The colors are mostly iron oxides forming reds, yellows and ochers, but you do find greens and blues from copper oxides, and the occasional purple amethyst. Whatever the origins of the colors and forms, they seem to hold an endless fascination for me. I can sit for hours on the beach sifting through piles of pebbles, making little piles of treasures I find until biting flies or an impatient wife drive me away. Doing these paintings is an extension of that same activity.
This is the first time I’ve tried some large canvases of stones (“Striped Granites”), and I really like the scale. It has the same impact on the wall as a large abstract, but it maintains my grasp on reality. I’m thinking of working towards a show of my stone paintings, but some of these may slip away to collectors…
I spent last week down in the Choctawhatchee River area, looking for Ivory-Bills with a group including members of my art group, Masterworks For Nature, the Cincinnati Zoo, and Miami University (OH). While we had a large group, we were spread out every day up and down the Choc, exploring various tributaries including Bruce Creek. Some people were heavily camouflaged and sat waiting in likely places. Others explored for IBWO sign, looking for new areas for future stake-outs. The Cincinnati Zoo’s videographer, Pat Story, made a documentary of our trip, and we plan to have an art show at the Cincinnati Zoo based on our experiences on the Choctawhatchee (dates to be announced). We experienced record cold while there, seeing ice in the swamps, shivering through the teens in the mornings, and a chilly 50 degree high most days. It did make it to 70 on our last day. Sigh.
We saw no Ivory-Bills, and no definitive sign. Hanging out with this group, some of whom have spent quite a long time in the field looking for this ghost, gives me a better sense of what the common experience of Ivory-Bill hunters is like. After all, I got spoiled by seeing the bird up close and personal in the first 24 hours of my very first attempt. This trip was more like the usual effort–no evidence found. Some of the more hard-core experienced types were shaking their heads wondering if it is really worth the effort. I thought it was interesting that they gave me a nod when I was present, but then went back to their skepticism. My sighting is not proof to anyone but me. It was too clear, too in-my-face to be a mistake, but it isn’t proof. I’ll keep going back to look, but I fear I missed what will likely be the only chance I’ll have to get a clear photo of this ghost.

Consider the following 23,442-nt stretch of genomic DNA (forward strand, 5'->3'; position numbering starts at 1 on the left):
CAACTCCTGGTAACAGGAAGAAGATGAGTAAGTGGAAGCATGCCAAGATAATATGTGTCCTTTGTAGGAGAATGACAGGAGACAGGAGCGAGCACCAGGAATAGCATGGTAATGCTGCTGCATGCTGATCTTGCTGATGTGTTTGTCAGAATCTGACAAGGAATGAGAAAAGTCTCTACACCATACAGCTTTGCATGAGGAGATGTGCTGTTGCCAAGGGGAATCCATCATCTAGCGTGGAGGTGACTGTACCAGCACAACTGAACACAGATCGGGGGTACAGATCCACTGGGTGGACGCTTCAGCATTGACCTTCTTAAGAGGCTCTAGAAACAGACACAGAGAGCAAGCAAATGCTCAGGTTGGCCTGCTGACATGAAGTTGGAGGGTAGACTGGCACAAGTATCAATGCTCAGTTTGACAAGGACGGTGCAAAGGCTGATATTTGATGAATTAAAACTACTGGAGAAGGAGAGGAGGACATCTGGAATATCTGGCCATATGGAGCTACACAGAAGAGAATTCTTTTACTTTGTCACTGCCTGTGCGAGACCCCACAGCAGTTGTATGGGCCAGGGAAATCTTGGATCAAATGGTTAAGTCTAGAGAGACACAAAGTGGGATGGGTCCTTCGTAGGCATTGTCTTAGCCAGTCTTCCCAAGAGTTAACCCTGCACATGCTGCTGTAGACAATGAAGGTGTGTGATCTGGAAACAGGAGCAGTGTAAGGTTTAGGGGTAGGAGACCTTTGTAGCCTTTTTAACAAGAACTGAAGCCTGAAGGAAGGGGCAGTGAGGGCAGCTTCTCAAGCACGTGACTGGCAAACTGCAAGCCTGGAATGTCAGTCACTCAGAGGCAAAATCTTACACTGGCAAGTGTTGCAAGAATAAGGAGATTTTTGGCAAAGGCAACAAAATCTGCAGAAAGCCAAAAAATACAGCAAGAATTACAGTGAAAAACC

I believe our chances will diminish as time goes on. A major airport is being constructed nearby, and will add a lot of noise to the area when air traffic ramps up. As the airport is developed, sprawl will begin to spread towards the Choctawhatchee. As more people move into the area, more weekend warriors, ATV riders, and even bird watchers will descend on the Choc. Despite the abundance of good habitat at the moment, disturbance and habitat degradation may eventually chase the Ivory-Bills elsewhere.
The current issue of Bird Watcher’s Digest (Jan.-Feb ’10) has my article about my sighting of the Ivory-Bill back in ’08. It also has an ad for the print of my painting recreating my sighting. 20% of the purchase price will be donated to Dr. Geoff Hill’s (Auburn University) project on Bruce Creek and area. National Geographic has helped them with specialized robot cameras, which may be our best chance of catching the Ivory-Bills on “film.” If you’re interested in the print and helping out, see my website at: http://www.johnnagnew.com Check the “Prints and Books” section.
Filed under: Reptiles & Amphibians
Three hundred million years ago, before the Appalachian Mountains were pushed up by continental collision, the first land dwelling vertebrates were living in vast swamp forests. These were quadraped vertebrates, amphibians recently evolved from fish that had adapted to life in the shallows. Salamanders, essentially. Some were giants, several feet long. These creatures continued to evolve and radiate into many new species over many millions of years. Some would develop the ability to lay eggs on land and would become reptiles, eventually radiating into dinosaurs, birds and mammals. Some would continue to enjoy life at the water’s edge. Now, 300 million years later, the Appalachian Mountains are the center of salamander diversity, with over 60 species. They range from tiny species like the Red-Backed Salamander a couple of inches long, to the stream-dwelling giants like the two-foot long Hellbender and the Mudpuppy. The Asian relatives of the Hellbender approach the size of the ancient giants, at 3 to 4 feet long. Some of these species occupy a single mountain, others range over much of the country.